Access & Accommodations
Frequently Asked Questions
This FAQ is designed to answer the common questions that families have about what they and their current or future college student can expect, what accommodations are available, and strategies students with disabilities can use to have a successful and rewarding college experience. While some of the information in this FAQ is specific to processes and procedures at Methodist University, much of the information provided here is more general and applies to most colleges and universities. In this FAQ, we use the gender-neutral “they/them” pronouns so that our language is applicable and relevant for all students, regardless of gender identity.
Frequently Asked Questions
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We help students with disabilities obtain reasonable accommodations to provide equal access and opportunities in their academic courses, degree programs and related support services. Appropriate services are determined on an individualized basis and may include housing or dining accommodations, classroom access, testing accommodations, accessible textbooks, assistive technology and other services based on disability-related need.
There are some accommodations that may remain the same but a 504 or IEP does not automatically transfer to your university. Students must register with the Student Access & Accommodations Office and complete an intake to determine reasonable accommodations based on how their diagnosis impacts them. Accommodations are tools that students use to ensure equal access to education. Modifications (such as the ability to retake a test if below a certain grade, a shortened exam, or reduction in assignments) are NOT accommodations and are not granted at the University level. Students with accommodations must meet the same academic, technical, professional requirements and standards as all other students.
A disability is any physical or mental impairment which substantially limits one or more of such a person’s major life activities. Some examples of disabilities include, but are not limited to:
- Mental health conditions – Anxiety, Depression, Bipolar Disorder, PTSD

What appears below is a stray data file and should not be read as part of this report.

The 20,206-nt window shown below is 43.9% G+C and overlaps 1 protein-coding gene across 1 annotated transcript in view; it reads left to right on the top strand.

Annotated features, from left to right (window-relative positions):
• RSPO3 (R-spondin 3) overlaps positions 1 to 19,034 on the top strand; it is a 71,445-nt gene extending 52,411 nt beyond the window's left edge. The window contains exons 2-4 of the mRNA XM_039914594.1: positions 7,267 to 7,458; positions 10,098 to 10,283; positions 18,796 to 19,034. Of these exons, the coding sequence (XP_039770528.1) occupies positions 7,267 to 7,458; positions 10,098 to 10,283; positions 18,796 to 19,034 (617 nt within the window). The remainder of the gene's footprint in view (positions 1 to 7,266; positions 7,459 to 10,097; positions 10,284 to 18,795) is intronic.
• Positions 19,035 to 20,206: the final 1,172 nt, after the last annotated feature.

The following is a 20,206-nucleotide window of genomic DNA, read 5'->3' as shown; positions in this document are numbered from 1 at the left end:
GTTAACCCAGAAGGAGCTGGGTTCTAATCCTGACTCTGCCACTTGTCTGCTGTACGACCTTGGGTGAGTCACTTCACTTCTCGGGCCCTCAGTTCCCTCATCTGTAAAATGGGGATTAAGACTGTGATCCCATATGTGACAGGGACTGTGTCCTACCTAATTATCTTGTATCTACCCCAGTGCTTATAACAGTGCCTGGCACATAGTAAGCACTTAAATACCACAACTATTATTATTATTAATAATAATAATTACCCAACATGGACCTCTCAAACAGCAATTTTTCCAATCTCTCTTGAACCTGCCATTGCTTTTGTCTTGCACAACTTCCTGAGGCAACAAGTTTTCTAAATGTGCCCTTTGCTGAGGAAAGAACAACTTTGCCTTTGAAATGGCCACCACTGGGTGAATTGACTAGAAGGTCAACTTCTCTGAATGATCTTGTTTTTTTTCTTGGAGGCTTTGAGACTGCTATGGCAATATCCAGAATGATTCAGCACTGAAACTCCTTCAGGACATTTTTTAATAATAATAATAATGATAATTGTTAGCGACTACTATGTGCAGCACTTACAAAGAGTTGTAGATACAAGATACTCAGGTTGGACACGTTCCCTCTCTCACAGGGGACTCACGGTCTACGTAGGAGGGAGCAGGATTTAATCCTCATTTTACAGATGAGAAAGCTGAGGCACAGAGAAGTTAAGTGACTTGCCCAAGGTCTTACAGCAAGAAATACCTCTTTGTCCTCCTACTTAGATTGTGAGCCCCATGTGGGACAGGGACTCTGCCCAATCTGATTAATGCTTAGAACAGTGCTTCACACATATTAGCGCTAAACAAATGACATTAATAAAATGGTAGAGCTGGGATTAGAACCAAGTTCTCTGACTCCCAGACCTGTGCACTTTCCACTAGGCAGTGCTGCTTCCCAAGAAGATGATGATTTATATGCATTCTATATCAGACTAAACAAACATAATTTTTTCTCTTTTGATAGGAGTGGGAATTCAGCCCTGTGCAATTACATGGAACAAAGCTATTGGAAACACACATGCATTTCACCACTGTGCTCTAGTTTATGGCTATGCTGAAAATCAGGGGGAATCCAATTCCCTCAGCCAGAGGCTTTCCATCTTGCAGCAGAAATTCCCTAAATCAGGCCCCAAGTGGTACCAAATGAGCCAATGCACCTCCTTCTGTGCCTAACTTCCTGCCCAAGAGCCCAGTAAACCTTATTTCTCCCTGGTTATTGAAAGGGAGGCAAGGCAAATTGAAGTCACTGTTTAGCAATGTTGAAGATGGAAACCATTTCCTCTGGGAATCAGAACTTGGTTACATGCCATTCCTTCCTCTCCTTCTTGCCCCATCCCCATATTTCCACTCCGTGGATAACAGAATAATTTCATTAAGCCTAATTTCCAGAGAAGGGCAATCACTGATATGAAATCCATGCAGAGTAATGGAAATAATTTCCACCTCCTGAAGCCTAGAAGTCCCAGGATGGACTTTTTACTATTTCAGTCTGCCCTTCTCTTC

- Cognitive/Learning Disorders – ADHD, Learning Disabilities, Autism
- Chronic Medical – Diabetes, Chron’s Disease, Lupus, Chronic Migraines
- Sensory – Hearing Loss, Vision Loss
- Neurological/Mobility – Brain Injury, Seizure Disorder, Multiple Sclerosis
Accommodation differs between K-12 and post-secondary. One of the biggest differences between K-12 and post-secondary is modifications. At the K-12 level, modification can mean anything from retaking exam if the student scores below a specific score or have less questions on their exams than the other students. Post-secondary does not do modifications. Students with disabilities are required to do what all other students in that class/program/degree are required to do. They use their accommodations to accomplish that. Not all institutions use the same method to meet an accommodation. One example is note taking. Most institutions do not use people to take notes for students. In fact, that method is the least effective. Students could use software on their laptops or a recording device. The student will receive reasonable accommodations they are eligible for. Most important, the accommodations a student uses at Methodist will transfer to their field of work.
No. Any information about student accommodations is stored securely within Student Access & Accommodations Office. Students are in control of requesting their accommodation letters each semester and those letters listing the accommodations are only sent to the professor of record for each course the student chooses to use their accommodations for. Students’ diagnoses are never shared outside of the SAAS office, and all student documentation is protected under both HIPAA and FERPA laws.
- North Carolina Vocational Rehabilitation Services
- Job Accommodation Network
- Transportation Resources by County
- National Parent Center on Transition and Employment
- A Guide for Students with Physical Disabilities
- Autism and the College Experience
- Children and Adults with Attention-Deficit/Hyperactivity Disorder
- Grassroots National Mental Health Organization